Diabetes can strike anyone from any walks of life. Tomorrow is World Diabetes Day and as we know diabetes is a chronic, incurable disease that occurs when the body doesn’t produce any or enough insulin. Sugar builds up in the bloodstream and is excreted in the urine. Eventually, the high blood sugar caused by the excessive amount of glucose in the blood leads to a variety of complications. Sadly, juvenile diabetes is on the rise. Defects in insulin secretion or insulin action or both cause Diabetes Mellitus and this condition is increasing worldwide. It is called Type 1 Diabetes or Juvenile Diabetes when it affects children between the age group of 0-14 years.
According to the Diabetes Atlas 2015 published by the International Diabetes Federation, the number of people with diabetes in India is currently around 69.2 million and is expected to rise to 123.5 million by 2040. Type 1 diabetes mellitus (T1DM) is one of the most common pediatric endocrine illnesses. India is estimated to be home to about 97,700 children with T1DM. Data collected from hospital-based studies in 1990 from India suggest that young diabetics (onset of diabetes before the age of 15 years) constitute about one percent to four percent of the total diabetic population. India had reported a prevalence of juvenile diabetes (onset below 15 years) less than one percent to 3.61percent between 1964 and 1989. In 2006 the ICMR established the Registry of People with Diabetes with Young Age at Onset (YDR) in 2006 to probe into the history of diabetes in the young in India. In phase 1, the registry enrolled 5546 patients, in which type 1 diabetes mellitus (T1DM) was the most prevalent (63.9 percent), followed by youth-onset type 2 diabetes mellitus (T2DM) (25.3 percent).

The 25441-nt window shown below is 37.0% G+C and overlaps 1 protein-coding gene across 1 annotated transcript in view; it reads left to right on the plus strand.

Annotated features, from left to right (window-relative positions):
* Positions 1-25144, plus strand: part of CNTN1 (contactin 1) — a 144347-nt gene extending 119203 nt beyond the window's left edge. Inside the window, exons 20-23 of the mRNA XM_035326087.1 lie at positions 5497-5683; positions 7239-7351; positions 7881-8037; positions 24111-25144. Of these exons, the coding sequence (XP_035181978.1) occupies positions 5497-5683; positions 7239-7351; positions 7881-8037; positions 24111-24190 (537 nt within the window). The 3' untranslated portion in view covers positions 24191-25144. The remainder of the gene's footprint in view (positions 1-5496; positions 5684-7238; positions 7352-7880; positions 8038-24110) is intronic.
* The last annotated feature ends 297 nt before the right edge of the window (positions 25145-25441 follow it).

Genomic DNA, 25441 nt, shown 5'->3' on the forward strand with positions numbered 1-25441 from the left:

Juvenile Diabetes is also called as Type 1 diabetes mellitus (T1DM), It is one of the most common chronic diseases in childhood, is caused by insulin deficiency following destruction of the insulin-producing pancreatic beta cells. Dr Mahesh Chavan, Consultant, Endocrinology, Apollo Hospitals says, “It is one of the most common chronic diseases in childhood, is caused by insulin deficiency following destruction of the insulin-producing pancreatic beta cells. It most commonly presents in childhood, but one-fourth of cases are diagnosed in adults.”
Type 1 Diabetes Mellitus occurs in children, adolescents or young adults when their insulin producing cells in their pancreas are destroyed. The insufficient insulin then causes glucose or sugar to get into the bloodstream instead of being used as energy thereby disbalancing the sugar level.
Avni Kaul, Nutritionist, wellness coach and certified diabetes educator from Project Hope and International Diabetes Federation, says “The reason for this condition to occur is not known exactly. However, an autoimmune disease, in which the immune system misbehaves and destroys the healthy cells in the pancreas, is one of the guilty parties. Heredity also plays an important part when it comes to the occurrence of autoimmune diseases.”
Kaul mentions that excessive thirst, increased appetite, blurring of vision, weight loss and exhaustion are some of the symptoms in children which should be taken very seriously for they may be occurring because of Diabetes Mellitus.”